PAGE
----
Software Analytics: Mining Software Open Datasets and Repositories (STREAM)

Special Session Scope

Motivation: In recent years, software engineering has benefited from collecting, processing, and visualizing large volumes of data that are produced along the software development process, the use of software applications per se, and from the people that are involved in the development and operation of software. By using data stemming from systems that support software development and maintenance (such as JIRA, GitHub, the Maven Repository, etc.), one can track the progress of software development, as well as the quality of software processes and products. Lessons learnt from exploiting the aforementioned data sources through qualitative or quantitative studies are considered extremely useful for software processes’ and products’ improvement. So far, advances in software engineering provide us with progressively improved software development and the ability to continuously deploy software products. However, these new software products, systems, or services create new challenges to their specification, development, quality assurance, and security, where innovative solutions are required. To be able to take the next step in further advancing modern software development, we need to apply research methods and tools for mining, analyzing, representing, and properly using large quantities of software data. The mission of this session is to provide a forum, in which practitioners and researchers can exchange experiences and ideas around software analytics, mining software repositories, software data visualization, and big data systems in software engineering.


Topics of interest include, but are not restricted to:

  • Methods, tools, and applications of software analytics or mining software repositories for software process and product improvement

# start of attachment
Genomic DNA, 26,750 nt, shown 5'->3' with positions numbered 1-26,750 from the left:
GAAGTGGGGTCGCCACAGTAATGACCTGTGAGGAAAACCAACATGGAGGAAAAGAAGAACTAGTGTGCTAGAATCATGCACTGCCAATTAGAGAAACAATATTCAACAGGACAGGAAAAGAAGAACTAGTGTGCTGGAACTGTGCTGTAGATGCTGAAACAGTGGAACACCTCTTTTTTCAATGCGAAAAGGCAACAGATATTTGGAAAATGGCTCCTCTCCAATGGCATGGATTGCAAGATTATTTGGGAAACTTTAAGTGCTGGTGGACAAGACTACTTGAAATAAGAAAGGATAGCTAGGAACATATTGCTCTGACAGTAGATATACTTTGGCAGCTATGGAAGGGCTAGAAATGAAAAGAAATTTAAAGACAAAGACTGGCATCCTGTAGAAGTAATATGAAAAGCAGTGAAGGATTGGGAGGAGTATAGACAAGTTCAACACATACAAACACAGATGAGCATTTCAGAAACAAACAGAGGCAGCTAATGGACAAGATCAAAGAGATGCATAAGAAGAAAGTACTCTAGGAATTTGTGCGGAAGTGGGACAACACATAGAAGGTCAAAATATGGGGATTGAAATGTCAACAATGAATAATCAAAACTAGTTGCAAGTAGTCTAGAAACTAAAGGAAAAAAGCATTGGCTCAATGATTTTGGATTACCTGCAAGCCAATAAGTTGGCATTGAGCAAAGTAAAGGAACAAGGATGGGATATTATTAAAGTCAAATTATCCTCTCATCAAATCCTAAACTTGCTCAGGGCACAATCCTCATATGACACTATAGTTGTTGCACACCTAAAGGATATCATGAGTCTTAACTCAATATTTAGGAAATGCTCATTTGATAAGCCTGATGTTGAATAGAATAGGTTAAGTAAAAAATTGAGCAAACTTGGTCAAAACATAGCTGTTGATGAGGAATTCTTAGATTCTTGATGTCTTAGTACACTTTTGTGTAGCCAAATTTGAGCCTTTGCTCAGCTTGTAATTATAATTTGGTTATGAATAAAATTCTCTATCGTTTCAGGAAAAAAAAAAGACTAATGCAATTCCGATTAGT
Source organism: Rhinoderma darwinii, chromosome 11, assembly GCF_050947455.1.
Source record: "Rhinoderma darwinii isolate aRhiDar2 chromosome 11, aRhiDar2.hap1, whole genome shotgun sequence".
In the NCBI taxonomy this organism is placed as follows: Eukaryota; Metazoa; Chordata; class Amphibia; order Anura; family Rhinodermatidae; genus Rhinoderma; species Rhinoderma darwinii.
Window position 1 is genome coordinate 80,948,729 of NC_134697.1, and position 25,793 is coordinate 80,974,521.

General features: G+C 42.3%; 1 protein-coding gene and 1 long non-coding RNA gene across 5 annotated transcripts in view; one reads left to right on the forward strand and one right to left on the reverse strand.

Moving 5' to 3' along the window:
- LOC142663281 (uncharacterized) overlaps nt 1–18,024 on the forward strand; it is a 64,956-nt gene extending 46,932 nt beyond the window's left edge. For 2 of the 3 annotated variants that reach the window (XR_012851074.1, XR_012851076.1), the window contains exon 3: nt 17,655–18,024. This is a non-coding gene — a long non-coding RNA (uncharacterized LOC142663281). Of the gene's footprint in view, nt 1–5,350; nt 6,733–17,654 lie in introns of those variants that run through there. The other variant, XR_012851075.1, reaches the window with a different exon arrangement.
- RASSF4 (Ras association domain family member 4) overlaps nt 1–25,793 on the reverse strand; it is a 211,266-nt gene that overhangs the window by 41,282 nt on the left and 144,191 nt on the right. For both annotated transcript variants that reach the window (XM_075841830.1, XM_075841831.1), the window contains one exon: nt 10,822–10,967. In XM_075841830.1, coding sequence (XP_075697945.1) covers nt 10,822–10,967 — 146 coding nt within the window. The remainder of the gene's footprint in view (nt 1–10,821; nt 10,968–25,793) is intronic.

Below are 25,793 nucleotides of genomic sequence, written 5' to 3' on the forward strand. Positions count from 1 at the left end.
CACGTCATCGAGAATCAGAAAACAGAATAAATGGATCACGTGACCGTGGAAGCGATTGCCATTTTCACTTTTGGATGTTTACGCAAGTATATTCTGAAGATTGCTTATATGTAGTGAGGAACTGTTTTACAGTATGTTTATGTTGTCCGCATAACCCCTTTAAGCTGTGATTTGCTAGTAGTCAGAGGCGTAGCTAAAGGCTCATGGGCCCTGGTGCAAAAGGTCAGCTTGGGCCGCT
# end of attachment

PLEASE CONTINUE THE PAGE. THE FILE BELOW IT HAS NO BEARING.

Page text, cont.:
• Machine learning and artificial intelligence for software engineering
  • Software engineering for machine learning and artificial intelligence
  • Visualization methods for representing software data that can support software engineering processes including program comprehension, software testing, refactoring, performance analysis, etc.
  • Methods and tools that use software data for the specification, design, development, quality assurance, deployment, and operation of software systems and products
  • Human and social aspects of developing modern software development approaches, software systems, and products that use developers’ or users’ feedback
  • Security and privacy regarding techniques that use software data and developers’ and users’ feedback in software engineering
  • Empirical studies that rely on software analytics, data science, software data visualization, and mining software repositories
  • Industrial experience with software analytics and data science in software engineering
  • Repository mining and management for modelling artefacts
  • Model searching, indexing, retrieval, storage, and automated program repair
  • Software evolution analysis as mined from software repositories
  • Dependency Management: Build tools, continuous integration, external dependencies, 3rd party libraries, and system configuration
  • Experiences with Collaborative Software Development Tools (e.g., GitHub, Bitbucket), Issue Trackers, Bug Trackers of Industrial and Open Source Software Development
  • Software engineering for emerging technologies such as smart contracts and blockchain

Track Organizers

Maria Kechagia,, University College London, United Kingdom
Elvira-Maria Arvanitou,, University of Macedonia, Greece

Program Committee

  • Francesca Arcelli-Fontana, University of Milano-Biccoca, IT
  • Areti Ampatzoglou, Aristotle University of Thessaloniki, GR
  • Rami Bahsoon, University of Birmingham, UK
  • Stamatia Bibi, University of Western Macedonia, GR
  • Panagiota Chatzipetrou, Orebro University School of Business, SE
  • Theodore Chaikalis, Accenture, GR
  • Sridhar Chimalakonda, IIT Tirupati, IN
  • Xavier Devroey, University of Namur, BL
  • Daniel Feitosa, University of Groningen, NL
  • Marios Fragkoulis, Delft University of Technology, NL
  • Matthias Galster, University of Canterbury, NZ
  • Simos Gerasimou, University of York, UK
  • Stefanos Georgiou, Queen’s University , CA
  • Valentina Lenarduzzi, Lappeenranta University of Technology, FI
  • Zengyang Li, Central China Normal University, CN
  • Peng Liang, Wuhan University, CN
  • Lech Madeyski, Wroclaw University of Science and Technology, PL
  • Matias Martinez, Université Polytechnique Hauts-de-France, FR
  • Nikolaos Mittas, International Hellenic University, GR
  • Elisa Yumi Nakagawa, University of Sao Paulo, BR
  • Davide Taibi, Tampere University of Technology, FI
  • Tushar Sharma, Dalhousie University, CA
  • Antonio Martini, University of Oslo, NO